The emissions produced from 334.2 million gallons of jet fuel is like burning 3,189,323,308 lbs of coal – enough energy to power 270,000 homes for a year. The cost savings would be enough to purchase four Boeing 777 freighters. When I look at it in these terms, I see the huge contribution each of our team members have made. It takes a team effort, though. Fuel Sense only works when we – and this means all of us (Flight, Line Maintenance, GOC, Ramp, Facilities and Planning) – work together.

How does each team member contribute? Consider this. Simply keeping APU (auxiliary power unit on the aircraft) usage down by 60 seconds across all our flights adds up. That could save us 230,000 gallons. The emissions avoided here is equivalent to taking 470 cars off the road for a whole year.

Annual Savings

Aircraft Maintenance also participates in providing air conditioning carts in the hot summer months. This essentially keeps the flight deck cool and provides cooling for the avionics. This is not an easy task in the Memphis summer, but it keeps our aircraft ready to dispatch and crews from starting the APUs too soon. We also prioritize our work by repairing those MEL (Minimum Equipment List) items that carry a fuel burn penalty. These are only a couple of things we are doing to help with Fuel Sense.

Sometimes we are not aware of the potential we have to influence the outcome and perhaps we think that only big quantities matter as oppose to saving a drop/gallon every day on every flight.  It’s the little things that add up for success:  marshaling aircraft – being there when we are needed to avoid causing the aircraft to stop and wait; awareness of fouled gates – forcing the aircraft to idle while waiting for a parking spot; wing walkers – making sure the walkers are aware of the inbound flight and are ready to assist.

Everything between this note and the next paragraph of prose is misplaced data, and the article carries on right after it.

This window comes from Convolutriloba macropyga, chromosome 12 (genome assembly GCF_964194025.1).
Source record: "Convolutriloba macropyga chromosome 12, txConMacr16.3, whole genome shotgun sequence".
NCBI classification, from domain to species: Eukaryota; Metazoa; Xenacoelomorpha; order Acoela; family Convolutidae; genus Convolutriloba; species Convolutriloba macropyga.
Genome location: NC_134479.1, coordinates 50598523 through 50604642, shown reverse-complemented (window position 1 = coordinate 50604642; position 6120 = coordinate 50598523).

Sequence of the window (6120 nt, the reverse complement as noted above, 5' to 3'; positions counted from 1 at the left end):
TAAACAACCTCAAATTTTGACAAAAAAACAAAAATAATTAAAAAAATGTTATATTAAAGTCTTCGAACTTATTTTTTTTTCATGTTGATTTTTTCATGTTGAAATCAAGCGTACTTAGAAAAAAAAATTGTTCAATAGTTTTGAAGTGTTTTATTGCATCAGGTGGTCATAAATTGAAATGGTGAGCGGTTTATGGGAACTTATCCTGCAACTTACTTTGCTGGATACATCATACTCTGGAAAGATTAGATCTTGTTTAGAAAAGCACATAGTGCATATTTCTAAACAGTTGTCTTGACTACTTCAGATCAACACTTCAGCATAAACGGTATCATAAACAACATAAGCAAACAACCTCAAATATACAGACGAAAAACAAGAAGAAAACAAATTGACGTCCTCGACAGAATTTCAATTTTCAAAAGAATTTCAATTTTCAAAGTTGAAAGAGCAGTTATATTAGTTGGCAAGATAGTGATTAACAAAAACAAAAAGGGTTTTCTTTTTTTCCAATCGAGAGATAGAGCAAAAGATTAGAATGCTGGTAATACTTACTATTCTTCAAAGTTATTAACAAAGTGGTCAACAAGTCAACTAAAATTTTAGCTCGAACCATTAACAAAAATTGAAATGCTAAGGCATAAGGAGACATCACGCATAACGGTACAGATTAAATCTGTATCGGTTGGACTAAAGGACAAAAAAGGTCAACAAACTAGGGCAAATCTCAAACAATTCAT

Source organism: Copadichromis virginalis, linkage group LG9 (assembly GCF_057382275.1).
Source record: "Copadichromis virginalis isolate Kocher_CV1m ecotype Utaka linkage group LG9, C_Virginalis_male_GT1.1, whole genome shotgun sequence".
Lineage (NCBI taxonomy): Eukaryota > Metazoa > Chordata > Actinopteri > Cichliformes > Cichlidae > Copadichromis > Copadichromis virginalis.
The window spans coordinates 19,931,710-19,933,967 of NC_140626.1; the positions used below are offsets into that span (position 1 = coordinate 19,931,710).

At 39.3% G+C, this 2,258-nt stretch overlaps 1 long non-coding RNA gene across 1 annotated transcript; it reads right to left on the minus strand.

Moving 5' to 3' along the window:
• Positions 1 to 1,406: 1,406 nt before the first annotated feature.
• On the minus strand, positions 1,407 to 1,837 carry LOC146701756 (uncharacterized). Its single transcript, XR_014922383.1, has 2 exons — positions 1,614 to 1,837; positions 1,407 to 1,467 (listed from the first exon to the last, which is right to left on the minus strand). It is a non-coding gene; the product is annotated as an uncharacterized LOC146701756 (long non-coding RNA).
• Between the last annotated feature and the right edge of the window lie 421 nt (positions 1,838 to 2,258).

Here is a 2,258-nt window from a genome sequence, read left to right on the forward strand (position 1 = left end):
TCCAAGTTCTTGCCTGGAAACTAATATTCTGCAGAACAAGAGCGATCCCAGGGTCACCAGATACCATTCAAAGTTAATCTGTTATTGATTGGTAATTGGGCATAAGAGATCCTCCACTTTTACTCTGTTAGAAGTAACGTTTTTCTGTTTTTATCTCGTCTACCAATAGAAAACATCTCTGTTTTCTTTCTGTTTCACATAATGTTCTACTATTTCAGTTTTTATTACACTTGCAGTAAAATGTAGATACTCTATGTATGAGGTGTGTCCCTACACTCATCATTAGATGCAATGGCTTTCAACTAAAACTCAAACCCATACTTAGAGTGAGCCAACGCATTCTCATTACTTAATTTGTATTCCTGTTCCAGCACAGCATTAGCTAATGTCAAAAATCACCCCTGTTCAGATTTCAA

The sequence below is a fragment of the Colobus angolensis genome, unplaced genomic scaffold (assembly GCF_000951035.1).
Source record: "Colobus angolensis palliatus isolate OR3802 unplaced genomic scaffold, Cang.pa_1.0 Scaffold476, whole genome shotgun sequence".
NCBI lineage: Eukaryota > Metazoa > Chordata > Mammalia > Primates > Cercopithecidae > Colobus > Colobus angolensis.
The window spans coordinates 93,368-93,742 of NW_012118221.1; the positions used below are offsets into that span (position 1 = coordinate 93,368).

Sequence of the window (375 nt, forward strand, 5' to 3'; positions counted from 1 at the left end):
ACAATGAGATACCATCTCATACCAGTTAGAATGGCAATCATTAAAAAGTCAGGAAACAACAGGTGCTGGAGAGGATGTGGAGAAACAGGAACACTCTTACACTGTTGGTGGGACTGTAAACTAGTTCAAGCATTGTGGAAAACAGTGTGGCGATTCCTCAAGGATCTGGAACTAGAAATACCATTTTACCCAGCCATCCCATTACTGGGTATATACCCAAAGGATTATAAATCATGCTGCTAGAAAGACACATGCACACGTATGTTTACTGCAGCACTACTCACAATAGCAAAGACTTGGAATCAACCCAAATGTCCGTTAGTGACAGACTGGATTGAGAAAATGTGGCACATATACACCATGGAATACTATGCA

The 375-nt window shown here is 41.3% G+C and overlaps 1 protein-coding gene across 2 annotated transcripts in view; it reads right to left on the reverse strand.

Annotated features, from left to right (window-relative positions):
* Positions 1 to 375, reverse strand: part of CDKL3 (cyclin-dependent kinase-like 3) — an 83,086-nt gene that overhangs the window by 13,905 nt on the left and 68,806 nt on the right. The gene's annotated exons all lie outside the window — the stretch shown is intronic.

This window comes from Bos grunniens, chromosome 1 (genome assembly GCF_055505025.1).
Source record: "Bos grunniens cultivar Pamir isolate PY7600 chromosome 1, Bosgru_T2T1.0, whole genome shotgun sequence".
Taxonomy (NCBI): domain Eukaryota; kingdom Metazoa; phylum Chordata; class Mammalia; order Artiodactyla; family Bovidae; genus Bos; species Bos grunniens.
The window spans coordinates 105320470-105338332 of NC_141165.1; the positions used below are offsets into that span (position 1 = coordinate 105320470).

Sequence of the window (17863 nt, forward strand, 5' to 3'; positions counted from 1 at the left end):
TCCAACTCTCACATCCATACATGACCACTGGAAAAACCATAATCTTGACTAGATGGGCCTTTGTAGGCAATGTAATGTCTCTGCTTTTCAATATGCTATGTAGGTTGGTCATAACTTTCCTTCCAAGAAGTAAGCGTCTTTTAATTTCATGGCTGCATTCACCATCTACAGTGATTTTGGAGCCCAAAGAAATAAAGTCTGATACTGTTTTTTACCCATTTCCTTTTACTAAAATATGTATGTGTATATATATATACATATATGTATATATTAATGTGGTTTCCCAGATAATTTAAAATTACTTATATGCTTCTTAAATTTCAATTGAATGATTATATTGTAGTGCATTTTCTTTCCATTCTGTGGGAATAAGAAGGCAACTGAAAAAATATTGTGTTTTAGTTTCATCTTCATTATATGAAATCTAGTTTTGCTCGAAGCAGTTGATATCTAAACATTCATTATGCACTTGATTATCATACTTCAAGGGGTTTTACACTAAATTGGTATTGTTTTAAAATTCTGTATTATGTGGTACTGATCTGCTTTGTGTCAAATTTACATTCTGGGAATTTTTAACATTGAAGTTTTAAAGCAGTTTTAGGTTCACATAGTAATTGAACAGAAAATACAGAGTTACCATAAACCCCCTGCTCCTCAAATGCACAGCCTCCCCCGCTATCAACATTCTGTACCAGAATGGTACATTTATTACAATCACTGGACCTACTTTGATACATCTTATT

I am very proud to be a part of the MEM aircraft line maintenance organization and of the support we provide for this program, but as I said, we are part of a bigger team. It takes the entire team to accomplish what we have and I am honored to be a member. It is not only our responsibility, but the right thing to do because that’s who we are.  It’s the FedEx way.

Fuel Sense blog posts:
Fuel Sense: It Only Works When We Work Together
Two Misunderstood Words: Economical and Responsible
Fuel Sustainability: When Does it Make Sense to go Extra Thick?
Saving Fuel to Defend our Nation
Fuel Sustainability: Simple Adjustments Save Millions
How We Overcame Cultural Inertia and Saved Millions


    Robert Cecchi says:

    Hello, any idea when FedEx and the FAA will sign the paperwork so that we can fly through Vietnam’s (VVTS) ADS-B airspace? Every flight from SIN or PEN to TPE or HKG we burn an unnessary 7 to 8 THOUSAND POUNDS OF fuel EACH flight as we’re not permitted to climb to 29,000 feet or higher when over the South China Sea! EASY FIX–we are allowed to climb about FL290 when we are routed over Vietnam itself. This has been going on for over a year now. Please respond to this e-mail so that I know someone has seen it.
    Thank you,
    Robert Cecchi
    MD-11 Captain, Anchorage.

    Tito Fogueroa says:

    I’m glad to see the fuel saving efforts being done on a large scale with aircrafts which encourages me to put them into place with my own delivery vehicle. I can do this by driving at moderate speeds load balancing and fueling at 1/2 gallon mark.